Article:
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Cox Padmore Skolnik & Shakarchy LLP remains ready to serve you during the COVID-19 pandemic. We are prepared to provide you with continuous legal service and uninterrupted communication. We are also monitoring the legal impact of COVID-19 and we are available to discuss any questions you may have regarding the CARES Act, insurance coverage issues, including business Interruption insurance, or other issues. Please see below for a list of our practice areas. You may contact us by the usual means of telephone and email, which is encouraged at this time. We will promptly respond. Video conferencing is also available. In all, our firm remains committed to assisting you throughout this evolving period of legal, business, and safety concerns.

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Trademark infringement concern generates lawsuit

| Sep 15, 2016 | Intellectual Property

Laws governing the rights and ownership of intellectual property can be highly difficult for many New York business owners to comprehend. Without a good grasp on what is and is not permissible, it’s quite easy for entrepreneurs to run afoul of the current laws as well as other business entities. In some cases, this can lead to a costly and damaging lawsuit.

Technology giant Intel has voiced concern via letter of a potential trademark infringement after antivirus mogul John McAfee expressed interest in changing the name of his company. These concerns stem from McAfee’s desire to use “John McAfee Global Technologies Inc.” for his own business venture. However, Intel states that the McAfee name is already a trademark under its ownership, due to its purchase in 2010 of the McAfee company. This is despite the fact that Intel has re-branded the company as well as its products, which are now covered under the name “Intel Security.”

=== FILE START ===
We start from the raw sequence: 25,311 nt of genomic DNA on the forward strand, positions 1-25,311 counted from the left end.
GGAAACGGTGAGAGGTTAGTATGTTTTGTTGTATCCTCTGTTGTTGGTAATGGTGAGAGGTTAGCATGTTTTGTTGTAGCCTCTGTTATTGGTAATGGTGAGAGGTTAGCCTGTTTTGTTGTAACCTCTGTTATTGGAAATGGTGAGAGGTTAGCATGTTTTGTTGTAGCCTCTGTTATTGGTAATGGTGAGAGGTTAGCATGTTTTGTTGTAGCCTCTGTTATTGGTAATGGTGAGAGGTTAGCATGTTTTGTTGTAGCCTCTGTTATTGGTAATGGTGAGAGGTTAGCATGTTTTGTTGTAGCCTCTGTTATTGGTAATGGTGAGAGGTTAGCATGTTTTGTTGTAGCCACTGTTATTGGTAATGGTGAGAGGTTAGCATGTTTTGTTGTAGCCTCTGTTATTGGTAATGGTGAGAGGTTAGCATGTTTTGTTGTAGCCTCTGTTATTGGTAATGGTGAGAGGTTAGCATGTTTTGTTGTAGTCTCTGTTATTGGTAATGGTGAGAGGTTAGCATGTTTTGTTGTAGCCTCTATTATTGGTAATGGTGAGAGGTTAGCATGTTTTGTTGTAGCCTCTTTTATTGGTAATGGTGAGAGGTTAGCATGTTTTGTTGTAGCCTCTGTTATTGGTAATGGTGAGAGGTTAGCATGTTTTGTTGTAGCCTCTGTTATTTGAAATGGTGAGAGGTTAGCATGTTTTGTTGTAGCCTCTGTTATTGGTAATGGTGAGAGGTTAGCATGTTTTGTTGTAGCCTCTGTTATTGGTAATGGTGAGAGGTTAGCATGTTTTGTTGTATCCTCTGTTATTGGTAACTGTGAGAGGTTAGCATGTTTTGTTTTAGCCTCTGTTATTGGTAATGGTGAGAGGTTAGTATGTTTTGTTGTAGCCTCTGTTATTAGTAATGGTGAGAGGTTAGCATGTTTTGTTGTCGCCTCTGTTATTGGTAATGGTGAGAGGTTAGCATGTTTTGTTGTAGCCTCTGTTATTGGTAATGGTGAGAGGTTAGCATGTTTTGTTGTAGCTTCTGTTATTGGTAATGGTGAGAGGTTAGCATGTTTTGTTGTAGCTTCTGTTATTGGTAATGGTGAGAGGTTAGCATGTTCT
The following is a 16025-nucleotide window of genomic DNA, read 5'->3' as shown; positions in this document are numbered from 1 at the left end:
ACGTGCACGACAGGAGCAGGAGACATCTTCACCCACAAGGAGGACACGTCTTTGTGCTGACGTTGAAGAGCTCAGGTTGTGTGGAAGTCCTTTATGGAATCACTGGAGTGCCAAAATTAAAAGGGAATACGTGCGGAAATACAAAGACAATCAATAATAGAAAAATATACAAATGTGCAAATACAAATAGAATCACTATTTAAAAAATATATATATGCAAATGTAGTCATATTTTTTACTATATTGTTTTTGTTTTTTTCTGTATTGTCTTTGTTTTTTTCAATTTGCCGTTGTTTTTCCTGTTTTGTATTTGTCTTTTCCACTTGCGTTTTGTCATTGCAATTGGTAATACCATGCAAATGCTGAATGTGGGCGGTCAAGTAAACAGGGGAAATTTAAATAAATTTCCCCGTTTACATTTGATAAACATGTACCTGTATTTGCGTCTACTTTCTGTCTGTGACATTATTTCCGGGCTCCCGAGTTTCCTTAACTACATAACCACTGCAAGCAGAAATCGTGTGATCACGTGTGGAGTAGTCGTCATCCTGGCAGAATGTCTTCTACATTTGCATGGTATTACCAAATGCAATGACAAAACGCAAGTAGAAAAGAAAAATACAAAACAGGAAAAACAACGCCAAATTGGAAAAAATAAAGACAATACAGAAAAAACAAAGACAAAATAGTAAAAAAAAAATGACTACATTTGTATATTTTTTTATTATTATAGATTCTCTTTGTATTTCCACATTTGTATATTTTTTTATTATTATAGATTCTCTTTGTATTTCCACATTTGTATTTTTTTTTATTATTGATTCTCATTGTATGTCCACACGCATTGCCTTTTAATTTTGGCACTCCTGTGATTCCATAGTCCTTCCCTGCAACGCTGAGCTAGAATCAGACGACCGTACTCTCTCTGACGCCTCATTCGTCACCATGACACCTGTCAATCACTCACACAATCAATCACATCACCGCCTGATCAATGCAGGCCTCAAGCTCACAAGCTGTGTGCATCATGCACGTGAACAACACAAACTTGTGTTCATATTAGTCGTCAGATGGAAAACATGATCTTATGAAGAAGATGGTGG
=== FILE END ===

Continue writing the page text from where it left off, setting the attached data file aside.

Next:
As a result of the letter, McAfee has chosen to initiate a lawsuit against the tech company. He claims that a preceding document that spelled out terms of a sale taking place between two of McAfee’s companies does not include any restrictions to the McAfee name. However, Intel states that the ubiquitous nature of McAfee products and their familiarity to the general public could result in confusion if McAfee also uses the name for separate business undertakings. While the company name has changed, Intel still makes use of the McAfee trademark and voiced concern over future business dealings if McAfee proceeds with the change.

Steering clear of trademark infringement can be a complex task for many businesses, especially when it comes to trademarks that include the names of key players. Accordingly, working with a lawyer well-versed in intellectual property laws is recommended to ensure business owners remain fully aware of their rights, as well as any restrictions.

Source: TheTechPortal.com, “John McAfee sues chipmaker Intel Corp. over trademark infringement threat,” Anmol Sachdeva, Sept. 5, 2016

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